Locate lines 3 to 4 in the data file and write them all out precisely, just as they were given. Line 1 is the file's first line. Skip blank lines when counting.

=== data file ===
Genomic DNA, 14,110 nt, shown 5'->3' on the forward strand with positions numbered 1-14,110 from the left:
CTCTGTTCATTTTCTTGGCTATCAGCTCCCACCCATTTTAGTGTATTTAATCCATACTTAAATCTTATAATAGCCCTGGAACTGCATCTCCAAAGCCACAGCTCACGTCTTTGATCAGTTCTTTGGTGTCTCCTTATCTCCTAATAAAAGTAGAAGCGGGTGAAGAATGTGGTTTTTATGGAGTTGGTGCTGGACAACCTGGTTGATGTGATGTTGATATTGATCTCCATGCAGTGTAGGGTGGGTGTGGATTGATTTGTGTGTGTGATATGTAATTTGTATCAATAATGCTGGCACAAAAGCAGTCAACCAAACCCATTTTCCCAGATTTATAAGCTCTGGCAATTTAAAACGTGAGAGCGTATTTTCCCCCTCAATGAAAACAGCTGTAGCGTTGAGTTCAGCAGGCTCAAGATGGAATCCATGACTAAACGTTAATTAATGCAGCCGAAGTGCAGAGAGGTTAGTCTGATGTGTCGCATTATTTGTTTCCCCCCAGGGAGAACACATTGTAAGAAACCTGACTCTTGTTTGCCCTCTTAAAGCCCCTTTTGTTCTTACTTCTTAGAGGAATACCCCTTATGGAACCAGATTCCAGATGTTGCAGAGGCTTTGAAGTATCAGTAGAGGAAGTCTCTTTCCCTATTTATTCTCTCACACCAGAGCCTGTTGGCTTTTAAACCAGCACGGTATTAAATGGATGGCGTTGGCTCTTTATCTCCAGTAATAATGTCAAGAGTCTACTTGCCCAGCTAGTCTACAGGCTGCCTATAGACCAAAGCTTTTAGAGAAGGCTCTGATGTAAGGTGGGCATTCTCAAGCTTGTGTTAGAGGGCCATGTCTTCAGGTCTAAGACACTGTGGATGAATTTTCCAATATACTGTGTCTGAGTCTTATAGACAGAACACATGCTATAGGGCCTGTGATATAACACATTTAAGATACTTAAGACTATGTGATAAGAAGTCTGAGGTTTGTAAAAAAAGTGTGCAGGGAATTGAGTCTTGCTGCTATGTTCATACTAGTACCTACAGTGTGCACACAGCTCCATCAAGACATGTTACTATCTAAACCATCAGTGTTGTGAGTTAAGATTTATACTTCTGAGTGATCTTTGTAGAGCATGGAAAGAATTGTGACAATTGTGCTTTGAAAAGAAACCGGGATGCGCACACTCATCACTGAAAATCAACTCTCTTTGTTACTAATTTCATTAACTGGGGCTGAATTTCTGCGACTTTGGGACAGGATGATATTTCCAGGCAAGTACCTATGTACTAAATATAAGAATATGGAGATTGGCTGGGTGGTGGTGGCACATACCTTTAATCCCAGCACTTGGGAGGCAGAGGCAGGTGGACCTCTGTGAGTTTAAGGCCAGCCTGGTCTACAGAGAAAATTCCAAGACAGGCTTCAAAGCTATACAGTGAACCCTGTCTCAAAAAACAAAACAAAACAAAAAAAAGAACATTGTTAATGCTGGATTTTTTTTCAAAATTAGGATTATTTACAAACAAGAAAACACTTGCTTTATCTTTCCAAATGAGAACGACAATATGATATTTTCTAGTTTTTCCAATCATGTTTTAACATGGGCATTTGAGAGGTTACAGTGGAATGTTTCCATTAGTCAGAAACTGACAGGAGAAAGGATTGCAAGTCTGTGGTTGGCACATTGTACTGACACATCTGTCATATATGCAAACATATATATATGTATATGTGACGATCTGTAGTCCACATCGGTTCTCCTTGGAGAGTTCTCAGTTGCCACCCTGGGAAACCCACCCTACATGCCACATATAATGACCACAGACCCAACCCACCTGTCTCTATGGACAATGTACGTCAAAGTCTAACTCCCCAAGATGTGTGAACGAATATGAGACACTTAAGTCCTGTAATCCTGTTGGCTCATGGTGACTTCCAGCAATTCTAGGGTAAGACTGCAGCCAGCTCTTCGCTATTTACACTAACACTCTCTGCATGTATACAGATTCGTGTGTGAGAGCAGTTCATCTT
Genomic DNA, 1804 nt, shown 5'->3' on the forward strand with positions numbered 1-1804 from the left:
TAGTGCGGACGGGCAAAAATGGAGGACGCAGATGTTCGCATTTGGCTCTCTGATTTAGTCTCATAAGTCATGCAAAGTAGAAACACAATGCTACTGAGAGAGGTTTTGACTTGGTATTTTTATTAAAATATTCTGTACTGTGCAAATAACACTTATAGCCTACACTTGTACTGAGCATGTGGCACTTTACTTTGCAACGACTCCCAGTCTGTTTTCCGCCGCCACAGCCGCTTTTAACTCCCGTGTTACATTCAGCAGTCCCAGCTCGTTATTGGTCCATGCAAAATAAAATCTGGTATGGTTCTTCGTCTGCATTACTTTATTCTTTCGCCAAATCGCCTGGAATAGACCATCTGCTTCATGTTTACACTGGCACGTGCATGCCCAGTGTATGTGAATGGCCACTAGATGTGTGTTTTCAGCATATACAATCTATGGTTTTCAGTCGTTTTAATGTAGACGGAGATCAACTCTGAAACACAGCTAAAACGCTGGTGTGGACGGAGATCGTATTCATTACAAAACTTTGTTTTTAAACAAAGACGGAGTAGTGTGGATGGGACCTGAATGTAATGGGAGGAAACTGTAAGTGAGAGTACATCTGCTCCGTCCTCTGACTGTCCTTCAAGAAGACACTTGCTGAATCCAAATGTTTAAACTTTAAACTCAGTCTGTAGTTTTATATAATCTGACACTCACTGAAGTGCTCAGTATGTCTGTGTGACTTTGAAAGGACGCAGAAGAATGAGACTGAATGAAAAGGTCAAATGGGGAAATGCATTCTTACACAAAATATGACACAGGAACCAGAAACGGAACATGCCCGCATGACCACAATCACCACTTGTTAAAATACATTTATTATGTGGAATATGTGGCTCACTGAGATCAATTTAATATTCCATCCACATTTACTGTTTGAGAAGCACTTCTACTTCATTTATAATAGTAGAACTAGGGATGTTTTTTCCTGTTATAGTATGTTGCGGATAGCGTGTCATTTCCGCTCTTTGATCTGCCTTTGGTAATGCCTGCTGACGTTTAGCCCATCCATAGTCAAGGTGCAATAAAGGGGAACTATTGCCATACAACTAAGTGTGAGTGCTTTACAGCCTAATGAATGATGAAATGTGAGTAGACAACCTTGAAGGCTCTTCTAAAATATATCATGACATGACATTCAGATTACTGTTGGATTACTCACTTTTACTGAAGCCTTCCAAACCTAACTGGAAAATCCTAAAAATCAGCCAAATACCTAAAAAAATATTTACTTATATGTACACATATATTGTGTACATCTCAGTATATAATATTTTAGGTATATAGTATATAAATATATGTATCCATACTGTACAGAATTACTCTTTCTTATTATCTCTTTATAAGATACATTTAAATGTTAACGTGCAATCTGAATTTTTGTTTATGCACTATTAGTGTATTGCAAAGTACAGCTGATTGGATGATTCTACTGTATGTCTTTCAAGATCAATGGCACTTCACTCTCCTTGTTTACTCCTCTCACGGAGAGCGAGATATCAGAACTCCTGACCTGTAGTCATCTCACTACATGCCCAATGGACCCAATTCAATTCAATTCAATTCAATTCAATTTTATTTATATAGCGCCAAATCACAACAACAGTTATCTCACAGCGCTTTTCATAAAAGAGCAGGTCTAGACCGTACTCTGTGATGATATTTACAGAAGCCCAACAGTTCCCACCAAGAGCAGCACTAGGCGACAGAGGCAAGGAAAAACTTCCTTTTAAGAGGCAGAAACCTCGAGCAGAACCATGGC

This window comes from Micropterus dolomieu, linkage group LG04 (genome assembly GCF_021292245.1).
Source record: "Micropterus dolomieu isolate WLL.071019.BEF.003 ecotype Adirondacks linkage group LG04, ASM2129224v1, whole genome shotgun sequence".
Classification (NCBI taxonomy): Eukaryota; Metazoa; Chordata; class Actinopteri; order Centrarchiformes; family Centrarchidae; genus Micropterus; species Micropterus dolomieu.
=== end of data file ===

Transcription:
Genomic DNA, 1804 nt, shown 5'->3' on the forward strand with positions numbered 1-1804 from the left:
TAGTGCGGACGGGCAAAAATGGAGGACGCAGATGTTCGCATTTGGCTCTCTGATTTAGTCTCATAAGTCATGCAAAGTAGAAACACAATGCTACTGAGAGAGGTTTTGACTTGGTATTTTTATTAAAATATTCTGTACTGTGCAAATAACACTTATAGCCTACACTTGTACTGAGCATGTGGCACTTTACTTTGCAACGACTCCCAGTCTGTTTTCCGCCGCCACAGCCGCTTTTAACTCCCGTGTTACATTCAGCAGTCCCAGCTCGTTATTGGTCCATGCAAAATAAAATCTGGTATGGTTCTTCGTCTGCATTACTTTATTCTTTCGCCAAATCGCCTGGAATAGACCATCTGCTTCATGTTTACACTGGCACGTGCATGCCCAGTGTATGTGAATGGCCACTAGATGTGTGTTTTCAGCATATACAATCTATGGTTTTCAGTCGTTTTAATGTAGACGGAGATCAACTCTGAAACACAGCTAAAACGCTGGTGTGGACGGAGATCGTATTCATTACAAAACTTTGTTTTTAAACAAAGACGGAGTAGTGTGGATGGGACCTGAATGTAATGGGAGGAAACTGTAAGTGAGAGTACATCTGCTCCGTCCTCTGACTGTCCTTCAAGAAGACACTTGCTGAATCCAAATGTTTAAACTTTAAACTCAGTCTGTAGTTTTATATAATCTGACACTCACTGAAGTGCTCAGTATGTCTGTGTGACTTTGAAAGGACGCAGAAGAATGAGACTGAATGAAAAGGTCAAATGGGGAAATGCATTCTTACACAAAATATGACACAGGAACCAGAAACGGAACATGCCCGCATGACCACAATCACCACTTGTTAAAATACATTTATTATGTGGAATATGTGGCTCACTGAGATCAATTTAATATTCCATCCACATTTACTGTTTGAGAAGCACTTCTACTTCATTTATAATAGTAGAACTAGGGATGTTTTTTCCTGTTATAGTATGTTGCGGATAGCGTGTCATTTCCGCTCTTTGATCTGCCTTTGGTAATGCCTGCTGACGTTTAGCCCATCCATAGTCAAGGTGCAATAAAGGGGAACTATTGCCATACAACTAAGTGTGAGTGCTTTACAGCCTAATGAATGATGAAATGTGAGTAGACAACCTTGAAGGCTCTTCTAAAATATATCATGACATGACATTCAGATTACTGTTGGATTACTCACTTTTACTGAAGCCTTCCAAACCTAACTGGAAAATCCTAAAAATCAGCCAAATACCTAAAAAAATATTTACTTATATGTACACATATATTGTGTACATCTCAGTATATAATATTTTAGGTATATAGTATATAAATATATGTATCCATACTGTACAGAATTACTCTTTCTTATTATCTCTTTATAAGATACATTTAAATGTTAACGTGCAATCTGAATTTTTGTTTATGCACTATTAGTGTATTGCAAAGTACAGCTGATTGGATGATTCTACTGTATGTCTTTCAAGATCAATGGCACTTCACTCTCCTTGTTTACTCCTCTCACGGAGAGCGAGATATCAGAACTCCTGACCTGTAGTCATCTCACTACATGCCCAATGGACCCAATTCAATTCAATTCAATTCAATTCAATTTTATTTATATAGCGCCAAATCACAACAACAGTTATCTCACAGCGCTTTTCATAAAAGAGCAGGTCTAGACCGTACTCTGTGATGATATTTACAGAAGCCCAACAGTTCCCACCAAGAGCAGCACTAGGCGACAGAGGCAAGGAAAAACTTCCTTTTAAGAGGCAGAAACCTCGAGCAGAACCATGGC